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Old 05-14-2015, 02:27 AM   #1
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Default Torque Wrench Inconsistency, Beam Type vs Click Type

So.... I have a Autozone Click type 1/2" Drive torque wrench that I've had forever, and used to torque my head bolts on my miata many times. I take good care of it, only use it for head bolts and flywheel bolts, things like that.

But recently I believe I lifted the head when I cracked a piston, and after having the head and deck checked and both were perfectly flat, this made me question if maybe my torque wrench was off.

Did a bit of research and ended up buying a Craftsmen 1/2" Beam type torque wrench. This one: Craftsman 1/2-in. Dr. Beam Style Torque Wrench, 0-150 ft. lbs. - Tools - Wrenches - All Open Stock Wrenches Brand new.

It is said to be withing 4% accurate. Older ones of the same brand were said to be withing 2% accurate...

Anyways, I began torquing my head bolts, and I got them all to 40 ft*lbs as indicated by my beam type torque wrench, and then decided to whip out the 1/2" Click type and see if it agreed.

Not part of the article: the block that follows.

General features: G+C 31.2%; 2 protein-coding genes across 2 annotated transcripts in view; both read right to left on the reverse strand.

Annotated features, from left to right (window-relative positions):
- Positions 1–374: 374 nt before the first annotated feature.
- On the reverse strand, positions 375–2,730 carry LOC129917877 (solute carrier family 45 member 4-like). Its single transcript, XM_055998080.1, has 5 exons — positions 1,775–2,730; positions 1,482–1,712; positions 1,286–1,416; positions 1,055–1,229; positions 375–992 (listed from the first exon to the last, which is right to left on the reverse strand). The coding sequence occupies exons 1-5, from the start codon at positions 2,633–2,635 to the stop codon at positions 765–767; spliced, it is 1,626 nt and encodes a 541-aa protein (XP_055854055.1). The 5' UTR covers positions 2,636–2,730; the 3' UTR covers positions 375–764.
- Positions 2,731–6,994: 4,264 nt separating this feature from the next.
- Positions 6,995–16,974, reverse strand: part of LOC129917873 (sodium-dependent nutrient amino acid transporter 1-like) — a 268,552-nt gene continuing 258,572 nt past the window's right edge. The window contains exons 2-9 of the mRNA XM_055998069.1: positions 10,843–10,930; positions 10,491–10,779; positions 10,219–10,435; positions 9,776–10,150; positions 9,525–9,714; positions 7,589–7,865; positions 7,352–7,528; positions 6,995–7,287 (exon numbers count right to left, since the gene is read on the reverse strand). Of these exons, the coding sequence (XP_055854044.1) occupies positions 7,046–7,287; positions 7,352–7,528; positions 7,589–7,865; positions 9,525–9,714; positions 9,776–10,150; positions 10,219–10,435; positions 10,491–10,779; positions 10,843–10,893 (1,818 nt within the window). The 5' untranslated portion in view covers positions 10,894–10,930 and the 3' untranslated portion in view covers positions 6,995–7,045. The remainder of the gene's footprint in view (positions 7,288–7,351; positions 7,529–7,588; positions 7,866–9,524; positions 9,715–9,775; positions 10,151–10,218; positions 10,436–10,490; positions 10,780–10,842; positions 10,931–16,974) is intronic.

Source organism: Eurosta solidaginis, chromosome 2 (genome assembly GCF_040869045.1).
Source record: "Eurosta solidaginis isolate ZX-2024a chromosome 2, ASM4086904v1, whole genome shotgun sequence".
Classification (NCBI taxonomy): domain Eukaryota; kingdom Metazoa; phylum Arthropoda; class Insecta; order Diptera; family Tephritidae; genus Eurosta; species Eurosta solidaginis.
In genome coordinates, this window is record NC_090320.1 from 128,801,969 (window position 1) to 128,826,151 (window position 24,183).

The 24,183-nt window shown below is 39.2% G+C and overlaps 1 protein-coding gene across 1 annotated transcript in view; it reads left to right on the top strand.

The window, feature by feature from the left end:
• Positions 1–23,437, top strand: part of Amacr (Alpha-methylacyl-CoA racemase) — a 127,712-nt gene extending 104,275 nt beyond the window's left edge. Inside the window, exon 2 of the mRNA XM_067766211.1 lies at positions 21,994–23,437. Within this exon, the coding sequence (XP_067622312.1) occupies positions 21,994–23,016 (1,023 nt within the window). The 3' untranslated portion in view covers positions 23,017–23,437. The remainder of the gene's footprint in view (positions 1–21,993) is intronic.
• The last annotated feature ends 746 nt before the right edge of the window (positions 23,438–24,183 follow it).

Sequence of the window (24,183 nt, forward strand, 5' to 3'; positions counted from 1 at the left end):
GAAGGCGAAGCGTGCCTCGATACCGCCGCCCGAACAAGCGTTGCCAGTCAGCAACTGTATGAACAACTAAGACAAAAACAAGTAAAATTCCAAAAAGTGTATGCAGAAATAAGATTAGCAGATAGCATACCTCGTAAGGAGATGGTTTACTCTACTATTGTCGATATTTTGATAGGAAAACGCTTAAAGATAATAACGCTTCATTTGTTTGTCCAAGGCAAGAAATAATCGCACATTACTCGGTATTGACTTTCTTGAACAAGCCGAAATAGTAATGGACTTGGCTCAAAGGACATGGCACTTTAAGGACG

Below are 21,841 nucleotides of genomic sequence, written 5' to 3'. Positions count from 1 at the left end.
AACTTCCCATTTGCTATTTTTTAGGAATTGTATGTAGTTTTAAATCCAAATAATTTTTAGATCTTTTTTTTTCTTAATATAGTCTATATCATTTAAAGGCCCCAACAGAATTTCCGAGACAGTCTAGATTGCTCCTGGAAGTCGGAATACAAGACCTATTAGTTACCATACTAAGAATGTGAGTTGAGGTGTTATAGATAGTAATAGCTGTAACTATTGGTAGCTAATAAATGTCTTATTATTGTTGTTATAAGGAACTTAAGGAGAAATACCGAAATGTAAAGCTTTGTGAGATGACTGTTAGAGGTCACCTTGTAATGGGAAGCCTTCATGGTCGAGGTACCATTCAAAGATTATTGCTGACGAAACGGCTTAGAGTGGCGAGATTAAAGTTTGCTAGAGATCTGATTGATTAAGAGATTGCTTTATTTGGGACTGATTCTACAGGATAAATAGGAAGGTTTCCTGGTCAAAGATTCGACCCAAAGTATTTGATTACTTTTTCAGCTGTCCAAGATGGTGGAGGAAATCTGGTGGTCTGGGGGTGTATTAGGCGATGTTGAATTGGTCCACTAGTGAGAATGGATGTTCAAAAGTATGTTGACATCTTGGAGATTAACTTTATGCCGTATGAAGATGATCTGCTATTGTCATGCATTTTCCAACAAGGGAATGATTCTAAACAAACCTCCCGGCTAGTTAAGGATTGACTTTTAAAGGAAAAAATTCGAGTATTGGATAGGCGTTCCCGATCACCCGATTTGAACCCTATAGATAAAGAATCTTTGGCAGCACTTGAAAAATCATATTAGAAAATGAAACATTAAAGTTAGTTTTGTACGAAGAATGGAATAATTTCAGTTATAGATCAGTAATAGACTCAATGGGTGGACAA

IT DOES NOT!!!

Click type is showing 56! That's 16 higher/40% difference!

So then took them to 50 ft*lbs with the beam type and checked again. Click type now shows 68 ft*lbs! Or 18 higher or 36% difference!

Now my gut says the beam type is right, but damn that's a huge difference. So tomorrow I'm going to buy a new click type and check to see if it agrees with my beam type before I continue torquing the bolts.

Will post back what I find. But for now, I can say, be careful using cheap torque wrenches!
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Old 05-14-2015, 03:03 AM   #2